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Intimacy in marriage


Couple watching a movie | FabWoman

Text: Genesis 2:18; Ecclesiastes 4:10

Intimacy means familiarity or friendship. Synonyms include closeness, togetherness, affinity, rapport, attachment, confidentiality, friendliness, comradeship, companionship and affection.

Intimacy is like opening the door of your house to a complete stranger. To be closely associated with anyone involves a level of risk, because you can never second-guess what the other person can do or is capable of doing.


However, there are principles governing intimacy:
• Principle of Choice: When a man chooses to marry a woman, he is exercising his freedom to choose. However, the freedom of choice comes with it a moral obligation or responsibility and accountability.

When Adam and Eve chose to disobey God, they were exercising their free will, but they failed to face the responsibility of their choice.

Instead, they invented the blame game. To build intimacy in marriage, couples must understand that once they make the choice, they are morally obliged to face the consequences, whether good or bad.

• Principle of Priority: Experts say the average human being is closely associated to at least 10 persons, but not all the relationships have the same depth. Therefore, the second principle is to prioritise your relationship.

Next to your relationship with God is your relationship with your spouse. This is superior to that which you may have with your nuclear family, classmates, colleagues or friends.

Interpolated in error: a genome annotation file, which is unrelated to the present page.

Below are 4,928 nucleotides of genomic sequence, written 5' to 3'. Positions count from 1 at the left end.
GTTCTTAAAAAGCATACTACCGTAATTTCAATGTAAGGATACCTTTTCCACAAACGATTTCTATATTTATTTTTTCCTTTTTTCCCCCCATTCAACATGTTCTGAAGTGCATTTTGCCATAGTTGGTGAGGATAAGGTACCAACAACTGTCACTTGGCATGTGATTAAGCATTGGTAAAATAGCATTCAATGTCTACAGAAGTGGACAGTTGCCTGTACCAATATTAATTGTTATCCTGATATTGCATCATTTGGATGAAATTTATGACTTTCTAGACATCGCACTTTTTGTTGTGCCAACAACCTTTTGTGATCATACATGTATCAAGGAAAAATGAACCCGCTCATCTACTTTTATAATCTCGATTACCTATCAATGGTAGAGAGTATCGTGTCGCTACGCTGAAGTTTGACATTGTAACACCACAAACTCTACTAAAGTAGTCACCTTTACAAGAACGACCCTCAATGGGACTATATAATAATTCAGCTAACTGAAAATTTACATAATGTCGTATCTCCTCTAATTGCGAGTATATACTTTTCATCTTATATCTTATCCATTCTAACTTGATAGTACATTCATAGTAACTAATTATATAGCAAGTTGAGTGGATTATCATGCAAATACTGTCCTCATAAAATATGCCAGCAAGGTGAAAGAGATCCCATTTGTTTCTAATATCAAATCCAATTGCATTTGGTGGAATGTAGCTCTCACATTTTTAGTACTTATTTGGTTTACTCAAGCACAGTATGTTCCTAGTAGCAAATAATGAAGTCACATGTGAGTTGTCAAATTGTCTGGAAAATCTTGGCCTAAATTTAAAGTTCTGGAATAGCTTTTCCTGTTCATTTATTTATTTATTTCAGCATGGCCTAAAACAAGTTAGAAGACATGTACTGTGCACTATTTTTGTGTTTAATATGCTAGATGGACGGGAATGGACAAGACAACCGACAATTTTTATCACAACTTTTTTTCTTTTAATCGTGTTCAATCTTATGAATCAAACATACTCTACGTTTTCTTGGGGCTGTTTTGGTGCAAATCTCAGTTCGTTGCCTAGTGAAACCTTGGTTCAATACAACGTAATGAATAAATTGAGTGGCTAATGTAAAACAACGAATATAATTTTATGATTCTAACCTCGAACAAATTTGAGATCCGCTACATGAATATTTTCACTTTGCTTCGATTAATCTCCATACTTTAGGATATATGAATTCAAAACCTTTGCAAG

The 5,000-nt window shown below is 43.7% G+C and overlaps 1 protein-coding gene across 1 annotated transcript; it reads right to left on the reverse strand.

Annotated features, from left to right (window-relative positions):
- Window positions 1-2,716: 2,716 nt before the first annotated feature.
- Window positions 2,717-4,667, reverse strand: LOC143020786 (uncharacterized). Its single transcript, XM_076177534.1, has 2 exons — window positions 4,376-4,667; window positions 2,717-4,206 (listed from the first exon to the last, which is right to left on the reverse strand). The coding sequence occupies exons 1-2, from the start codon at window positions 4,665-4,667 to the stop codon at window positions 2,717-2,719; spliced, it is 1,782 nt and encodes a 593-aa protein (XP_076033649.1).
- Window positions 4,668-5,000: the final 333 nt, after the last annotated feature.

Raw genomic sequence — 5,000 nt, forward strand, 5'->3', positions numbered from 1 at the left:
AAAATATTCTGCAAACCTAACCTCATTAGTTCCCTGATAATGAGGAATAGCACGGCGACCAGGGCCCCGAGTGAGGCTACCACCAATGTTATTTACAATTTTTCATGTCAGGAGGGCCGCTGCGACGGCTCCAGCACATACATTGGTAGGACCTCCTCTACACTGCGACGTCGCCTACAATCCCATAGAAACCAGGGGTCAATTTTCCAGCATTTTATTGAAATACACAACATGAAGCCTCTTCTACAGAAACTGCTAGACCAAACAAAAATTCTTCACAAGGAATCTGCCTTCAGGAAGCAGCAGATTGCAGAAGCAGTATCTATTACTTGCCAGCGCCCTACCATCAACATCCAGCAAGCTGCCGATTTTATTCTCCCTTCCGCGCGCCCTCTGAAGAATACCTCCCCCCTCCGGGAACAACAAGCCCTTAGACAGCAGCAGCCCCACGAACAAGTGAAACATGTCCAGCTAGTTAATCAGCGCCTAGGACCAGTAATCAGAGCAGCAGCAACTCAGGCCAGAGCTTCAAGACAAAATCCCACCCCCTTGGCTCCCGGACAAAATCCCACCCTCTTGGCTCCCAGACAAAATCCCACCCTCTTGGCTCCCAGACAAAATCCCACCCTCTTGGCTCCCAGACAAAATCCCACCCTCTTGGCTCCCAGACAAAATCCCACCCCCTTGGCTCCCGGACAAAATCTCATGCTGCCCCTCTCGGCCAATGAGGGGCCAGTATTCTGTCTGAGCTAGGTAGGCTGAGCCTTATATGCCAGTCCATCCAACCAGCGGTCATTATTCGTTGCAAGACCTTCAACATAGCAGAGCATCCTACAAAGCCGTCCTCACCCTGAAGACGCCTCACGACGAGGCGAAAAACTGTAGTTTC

• Principle of Vulnerability: Many people do not want to be committed to any meaningful relationship because of the fear of being hurt.


Unfortunately, for intimacy to thrive, you must be willing to expose yourself to hurt or betrayal.

One fact about close relationships is that you run the risk of being used, bruised and abused, but the good news is that the benefits far outweigh the potential dangers.

• Principle of Commitment: Naturally, we tend to be self-centered and motivated by greed. It, therefore, takes a measure of maturity to learn how to be committed to others.

I believe one of the reasons God created the family is to learn commitment and loyalty.

Commitment is to be willing to stand by someone through thick or thin. Without commitment, couples seek the easy way of separation and divorce.

• Principle of sacrifice: Sacrifice means to give up something to make someone else happy or comfortable.

Many times, it is not easy to give up what is valuable, but this is one key ingredient in sustaining intimacy. If your spouse does not sacrifice time, money or emotions for you and vice versa, intimacy cannot blossom.

• Principle of Proximity: This is what I call allowing others into your “personal space”. For intimacy to thrive, your personal space has to shrink and completely merge with that of your spouse.

The problem many marriages face is that we still want to keep our personal space intact, not realising that to be married is to be one with your spouse, including your personal space.

Principle of Compatibility: This principle is often misunderstood to mean that you and your spouse must like and enjoy the same things for intimacy to thrive. I have come to realise that compatibility is not always agreeing on the same things, but in the ability to turn our differences into strength. Compatibility is about team building.
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